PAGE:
For the disposable male pleb, the city is strictly commercial and has little to no refuge from mammon. His environment is hostile as he tries to navigate the concrete jungle of HR, sociopathic employers, alphabet soup bureaucracies, radical feminists, slumlords and a constellation of foreigners. He has volatile interpersonal encounters where the behavioral rules are fraught with contradictions.
For some men, the FOMO effect coupled with the bleak long-term economic outlook gives rise to YOLO city indulgences such as lavish meals and visits to the Lucky Lucky 777 Golden Foot Spa. It would take much longer for these types to dislodge themselves from the city rat wheel.
Nightlife? How does blowing it all on drinks with a 300% markup at a gay bar or a bar that’s not supposed to have gays in it but still has gays in it sound? $50 covers cool with you? How about a concert where performers phone it in because the crowd (usually gays) is unenthused or easily distracted. Did I mention gays? Getting home? The subway service is always out of operation for never-ending repairs after 11pm; hell, it can be out of commission during rush hour.
Lifestyle? For her it isn’t too bad considering she’s at peak sexual market value, but she is quickly discarded by men because she has developed a bad habit of sleeping with married hedge fund managers, unbeknownst to her friends or family. Despite her status as a failed InstaThot, she’s still able to upload a photo of her flashing the V-sign in Dumbo, a Michael Kors bag slung around her shoulder – provided by you guessed it!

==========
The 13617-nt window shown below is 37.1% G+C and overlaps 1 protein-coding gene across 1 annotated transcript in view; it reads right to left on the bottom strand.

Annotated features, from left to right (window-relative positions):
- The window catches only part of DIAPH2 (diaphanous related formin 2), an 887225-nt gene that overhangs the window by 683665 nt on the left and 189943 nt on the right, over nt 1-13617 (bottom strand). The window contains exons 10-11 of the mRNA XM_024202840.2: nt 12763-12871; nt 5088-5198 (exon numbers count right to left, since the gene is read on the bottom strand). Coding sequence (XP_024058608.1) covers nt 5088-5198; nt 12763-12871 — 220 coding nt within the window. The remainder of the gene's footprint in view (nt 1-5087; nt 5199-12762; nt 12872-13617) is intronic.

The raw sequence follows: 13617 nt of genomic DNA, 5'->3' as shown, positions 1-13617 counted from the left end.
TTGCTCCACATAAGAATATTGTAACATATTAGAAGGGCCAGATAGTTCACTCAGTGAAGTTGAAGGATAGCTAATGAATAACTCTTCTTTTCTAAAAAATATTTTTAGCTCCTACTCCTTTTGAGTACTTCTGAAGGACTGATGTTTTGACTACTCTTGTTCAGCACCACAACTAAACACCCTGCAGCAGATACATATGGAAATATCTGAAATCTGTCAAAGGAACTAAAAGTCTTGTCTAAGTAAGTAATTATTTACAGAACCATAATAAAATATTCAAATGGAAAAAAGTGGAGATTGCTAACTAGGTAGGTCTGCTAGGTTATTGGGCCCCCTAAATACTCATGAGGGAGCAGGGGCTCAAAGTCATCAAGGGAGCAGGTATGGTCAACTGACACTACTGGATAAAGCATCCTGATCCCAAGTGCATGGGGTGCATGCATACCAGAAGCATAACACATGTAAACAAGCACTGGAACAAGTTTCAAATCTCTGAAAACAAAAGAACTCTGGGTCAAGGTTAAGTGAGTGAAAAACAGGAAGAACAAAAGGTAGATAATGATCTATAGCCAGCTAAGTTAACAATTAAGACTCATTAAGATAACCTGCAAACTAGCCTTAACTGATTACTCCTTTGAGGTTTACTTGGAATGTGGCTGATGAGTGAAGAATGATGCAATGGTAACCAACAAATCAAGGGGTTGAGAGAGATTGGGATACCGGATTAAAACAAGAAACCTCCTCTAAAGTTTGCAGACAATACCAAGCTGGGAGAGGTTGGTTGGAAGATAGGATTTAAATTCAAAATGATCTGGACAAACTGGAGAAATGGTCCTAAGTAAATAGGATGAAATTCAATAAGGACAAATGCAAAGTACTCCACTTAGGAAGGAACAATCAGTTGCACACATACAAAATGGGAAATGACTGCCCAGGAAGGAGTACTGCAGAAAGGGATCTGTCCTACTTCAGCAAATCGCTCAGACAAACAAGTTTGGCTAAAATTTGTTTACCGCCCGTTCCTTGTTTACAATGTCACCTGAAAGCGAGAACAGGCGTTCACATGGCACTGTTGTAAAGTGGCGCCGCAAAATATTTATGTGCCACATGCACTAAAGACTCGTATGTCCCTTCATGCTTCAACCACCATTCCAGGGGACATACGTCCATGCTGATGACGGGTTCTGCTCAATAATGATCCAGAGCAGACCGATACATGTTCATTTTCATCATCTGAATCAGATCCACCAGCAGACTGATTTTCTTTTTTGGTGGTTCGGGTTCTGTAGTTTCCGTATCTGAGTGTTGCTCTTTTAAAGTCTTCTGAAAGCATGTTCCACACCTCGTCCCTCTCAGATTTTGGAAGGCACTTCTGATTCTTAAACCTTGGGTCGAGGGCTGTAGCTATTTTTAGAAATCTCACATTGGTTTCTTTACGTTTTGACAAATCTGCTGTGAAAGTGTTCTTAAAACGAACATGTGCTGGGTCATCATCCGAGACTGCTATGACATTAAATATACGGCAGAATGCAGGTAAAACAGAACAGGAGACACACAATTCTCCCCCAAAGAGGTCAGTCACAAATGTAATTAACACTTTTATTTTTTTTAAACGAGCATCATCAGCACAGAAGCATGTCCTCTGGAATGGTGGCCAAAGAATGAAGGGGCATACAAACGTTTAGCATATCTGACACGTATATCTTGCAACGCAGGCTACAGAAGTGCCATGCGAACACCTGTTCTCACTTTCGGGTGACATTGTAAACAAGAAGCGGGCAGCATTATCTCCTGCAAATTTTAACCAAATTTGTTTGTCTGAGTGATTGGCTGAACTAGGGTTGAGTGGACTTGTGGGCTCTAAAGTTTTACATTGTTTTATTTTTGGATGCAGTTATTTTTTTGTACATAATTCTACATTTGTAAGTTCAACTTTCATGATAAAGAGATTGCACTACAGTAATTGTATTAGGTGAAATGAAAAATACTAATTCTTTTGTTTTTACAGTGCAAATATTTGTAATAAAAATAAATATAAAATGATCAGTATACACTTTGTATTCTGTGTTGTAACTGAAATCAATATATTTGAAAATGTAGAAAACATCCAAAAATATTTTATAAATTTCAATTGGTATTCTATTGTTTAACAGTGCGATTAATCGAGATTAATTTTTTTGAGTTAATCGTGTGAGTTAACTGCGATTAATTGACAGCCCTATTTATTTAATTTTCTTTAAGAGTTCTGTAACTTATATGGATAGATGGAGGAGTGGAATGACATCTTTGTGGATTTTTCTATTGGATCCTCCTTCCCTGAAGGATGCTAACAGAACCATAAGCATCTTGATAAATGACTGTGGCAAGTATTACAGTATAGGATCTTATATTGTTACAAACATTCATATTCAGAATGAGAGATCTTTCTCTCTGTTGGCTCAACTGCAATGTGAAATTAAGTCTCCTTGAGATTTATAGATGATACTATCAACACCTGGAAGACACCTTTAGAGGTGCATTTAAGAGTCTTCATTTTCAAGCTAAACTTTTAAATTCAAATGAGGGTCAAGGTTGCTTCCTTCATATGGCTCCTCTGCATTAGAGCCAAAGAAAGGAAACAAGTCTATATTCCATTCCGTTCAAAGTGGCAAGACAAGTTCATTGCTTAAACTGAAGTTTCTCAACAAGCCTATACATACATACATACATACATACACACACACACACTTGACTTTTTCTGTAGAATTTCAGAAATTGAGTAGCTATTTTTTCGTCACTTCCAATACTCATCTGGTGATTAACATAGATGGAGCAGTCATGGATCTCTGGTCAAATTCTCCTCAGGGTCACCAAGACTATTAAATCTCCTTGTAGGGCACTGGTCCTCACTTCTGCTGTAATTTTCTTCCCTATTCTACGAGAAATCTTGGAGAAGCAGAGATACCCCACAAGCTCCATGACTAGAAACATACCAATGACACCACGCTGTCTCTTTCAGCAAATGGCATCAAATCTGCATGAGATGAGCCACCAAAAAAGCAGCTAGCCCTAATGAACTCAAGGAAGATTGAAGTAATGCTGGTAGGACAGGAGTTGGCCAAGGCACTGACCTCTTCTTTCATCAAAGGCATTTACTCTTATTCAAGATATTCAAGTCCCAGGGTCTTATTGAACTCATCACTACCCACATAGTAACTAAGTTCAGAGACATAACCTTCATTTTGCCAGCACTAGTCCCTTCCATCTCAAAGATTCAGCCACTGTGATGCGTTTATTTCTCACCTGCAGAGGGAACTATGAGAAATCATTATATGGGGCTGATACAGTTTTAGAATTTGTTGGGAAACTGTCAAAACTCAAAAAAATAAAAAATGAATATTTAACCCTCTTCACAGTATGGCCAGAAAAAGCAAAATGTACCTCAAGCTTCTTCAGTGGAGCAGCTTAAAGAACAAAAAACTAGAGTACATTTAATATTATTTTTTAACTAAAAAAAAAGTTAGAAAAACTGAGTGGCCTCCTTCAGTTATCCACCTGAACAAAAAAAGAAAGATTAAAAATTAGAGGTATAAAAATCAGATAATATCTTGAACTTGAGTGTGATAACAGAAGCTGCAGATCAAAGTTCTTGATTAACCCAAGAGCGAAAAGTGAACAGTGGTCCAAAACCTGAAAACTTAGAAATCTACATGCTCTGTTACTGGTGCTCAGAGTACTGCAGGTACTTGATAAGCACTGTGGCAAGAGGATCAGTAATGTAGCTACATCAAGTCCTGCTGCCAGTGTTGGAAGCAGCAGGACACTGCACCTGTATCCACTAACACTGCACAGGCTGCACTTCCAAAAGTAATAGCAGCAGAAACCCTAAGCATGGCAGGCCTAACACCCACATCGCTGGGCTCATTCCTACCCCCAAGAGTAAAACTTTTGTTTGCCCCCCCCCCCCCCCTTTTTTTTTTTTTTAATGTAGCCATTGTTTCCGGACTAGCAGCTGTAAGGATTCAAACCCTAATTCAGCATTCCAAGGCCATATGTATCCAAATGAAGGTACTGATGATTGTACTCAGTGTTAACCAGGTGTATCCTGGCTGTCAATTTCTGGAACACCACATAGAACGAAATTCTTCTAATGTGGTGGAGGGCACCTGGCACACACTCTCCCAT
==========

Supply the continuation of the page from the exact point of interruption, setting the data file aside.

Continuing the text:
For him it’s about finding a niche and cutting costs and corners. He’ll indulge in pot smoking, porn and mind-numbing video games as his work routine leaves him mentally exhausted into the weekend. He cannot have any toys because his living space is too small. Maybe he will get a motorcycle (hopefully it doesn’t get stolen) and uploads a picture of it with a jacket he bought on Madison Avenue.
Naturally all this runs its course, the man leaves, has a midlife crisis and indulges in his own form of retail therapy. Buys a condo or reinvents himself as a haggard sexpat in the Far East or South America.
She regresses and becomes a social hermit popping SSRI’s or the well-known wine cooler aunt in upstate New York, maybe moves back in with her parents and rescues a dog(s).
City life is a series of unstable flickering images and its serfs are finding it more and more difficult to achieve continuity and permanence. Fahgettaboudit!